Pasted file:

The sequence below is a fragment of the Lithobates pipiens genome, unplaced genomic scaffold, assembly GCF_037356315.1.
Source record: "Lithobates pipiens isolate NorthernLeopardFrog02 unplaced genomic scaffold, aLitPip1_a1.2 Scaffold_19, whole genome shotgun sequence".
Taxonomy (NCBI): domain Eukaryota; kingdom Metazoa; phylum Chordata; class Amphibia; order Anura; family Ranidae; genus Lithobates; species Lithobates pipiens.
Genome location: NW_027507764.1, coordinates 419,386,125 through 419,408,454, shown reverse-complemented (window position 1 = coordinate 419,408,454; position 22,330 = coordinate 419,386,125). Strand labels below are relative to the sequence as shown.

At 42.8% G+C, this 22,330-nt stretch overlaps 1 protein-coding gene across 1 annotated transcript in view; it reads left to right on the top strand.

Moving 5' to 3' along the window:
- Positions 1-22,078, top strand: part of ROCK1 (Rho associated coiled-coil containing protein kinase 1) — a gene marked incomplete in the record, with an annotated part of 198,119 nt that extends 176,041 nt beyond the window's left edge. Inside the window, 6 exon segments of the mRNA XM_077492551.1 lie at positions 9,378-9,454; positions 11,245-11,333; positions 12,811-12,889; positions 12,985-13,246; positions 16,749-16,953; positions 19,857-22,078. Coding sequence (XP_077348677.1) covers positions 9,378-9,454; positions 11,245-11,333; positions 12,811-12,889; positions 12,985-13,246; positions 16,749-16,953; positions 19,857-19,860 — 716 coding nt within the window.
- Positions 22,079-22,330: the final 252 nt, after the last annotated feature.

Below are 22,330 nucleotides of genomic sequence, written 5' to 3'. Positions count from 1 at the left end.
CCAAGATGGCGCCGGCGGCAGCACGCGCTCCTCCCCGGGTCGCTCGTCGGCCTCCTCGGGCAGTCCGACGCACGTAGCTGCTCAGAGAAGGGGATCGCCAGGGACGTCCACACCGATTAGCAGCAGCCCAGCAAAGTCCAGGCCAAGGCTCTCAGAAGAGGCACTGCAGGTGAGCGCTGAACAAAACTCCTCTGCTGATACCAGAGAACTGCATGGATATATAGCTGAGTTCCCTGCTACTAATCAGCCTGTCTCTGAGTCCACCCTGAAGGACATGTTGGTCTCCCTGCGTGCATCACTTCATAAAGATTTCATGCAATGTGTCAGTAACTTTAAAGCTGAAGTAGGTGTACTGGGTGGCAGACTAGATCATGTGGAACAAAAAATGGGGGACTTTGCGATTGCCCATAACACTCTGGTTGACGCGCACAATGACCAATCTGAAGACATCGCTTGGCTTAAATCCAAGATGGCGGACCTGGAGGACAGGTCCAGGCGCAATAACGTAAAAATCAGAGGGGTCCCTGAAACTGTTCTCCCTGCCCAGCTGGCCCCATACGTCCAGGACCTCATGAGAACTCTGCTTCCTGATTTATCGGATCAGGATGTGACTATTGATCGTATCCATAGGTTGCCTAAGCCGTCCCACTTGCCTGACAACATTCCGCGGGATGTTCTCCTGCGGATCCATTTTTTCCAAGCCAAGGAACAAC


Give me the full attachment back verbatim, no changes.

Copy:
The sequence below is a fragment of the Lithobates pipiens genome, unplaced genomic scaffold, assembly GCF_037356315.1.
Source record: "Lithobates pipiens isolate NorthernLeopardFrog02 unplaced genomic scaffold, aLitPip1_a1.2 Scaffold_19, whole genome shotgun sequence".
Taxonomy (NCBI): domain Eukaryota; kingdom Metazoa; phylum Chordata; class Amphibia; order Anura; family Ranidae; genus Lithobates; species Lithobates pipiens.
Genome location: NW_027507764.1, coordinates 419,386,125 through 419,408,454, shown reverse-complemented (window position 1 = coordinate 419,408,454; position 22,330 = coordinate 419,386,125). Strand labels below are relative to the sequence as shown.

At 42.8% G+C, this 22,330-nt stretch overlaps 1 protein-coding gene across 1 annotated transcript in view; it reads left to right on the top strand.

Moving 5' to 3' along the window:
- Positions 1-22,078, top strand: part of ROCK1 (Rho associated coiled-coil containing protein kinase 1) — a gene marked incomplete in the record, with an annotated part of 198,119 nt that extends 176,041 nt beyond the window's left edge. Inside the window, 6 exon segments of the mRNA XM_077492551.1 lie at positions 9,378-9,454; positions 11,245-11,333; positions 12,811-12,889; positions 12,985-13,246; positions 16,749-16,953; positions 19,857-22,078. Coding sequence (XP_077348677.1) covers positions 9,378-9,454; positions 11,245-11,333; positions 12,811-12,889; positions 12,985-13,246; positions 16,749-16,953; positions 19,857-19,860 — 716 coding nt within the window.
- Positions 22,079-22,330: the final 252 nt, after the last annotated feature.

Below are 22,330 nucleotides of genomic sequence, written 5' to 3'. Positions count from 1 at the left end.
CCAAGATGGCGCCGGCGGCAGCACGCGCTCCTCCCCGGGTCGCTCGTCGGCCTCCTCGGGCAGTCCGACGCACGTAGCTGCTCAGAGAAGGGGATCGCCAGGGACGTCCACACCGATTAGCAGCAGCCCAGCAAAGTCCAGGCCAAGGCTCTCAGAAGAGGCACTGCAGGTGAGCGCTGAACAAAACTCCTCTGCTGATACCAGAGAACTGCATGGATATATAGCTGAGTTCCCTGCTACTAATCAGCCTGTCTCTGAGTCCACCCTGAAGGACATGTTGGTCTCCCTGCGTGCATCACTTCATAAAGATTTCATGCAATGTGTCAGTAACTTTAAAGCTGAAGTAGGTGTACTGGGTGGCAGACTAGATCATGTGGAACAAAAAATGGGGGACTTTGCGATTGCCCATAACACTCTGGTTGACGCGCACAATGACCAATCTGAAGACATCGCTTGGCTTAAATCCAAGATGGCGGACCTGGAGGACAGGTCCAGGCGCAATAACGTAAAAATCAGAGGGGTCCCTGAAACTGTTCTCCCTGCCCAGCTGGCCCCATACGTCCAGGACCTCATGAGAACTCTGCTTCCTGATTTATCGGATCAGGATGTGACTATTGATCGTATCCATAGGTTGCCTAAGCCGTCCCACTTGCCTGACAACATTCCGCGGGATGTTCTCCTGCGGATCCATTTTTTCCAAGCCAAGGAACAAC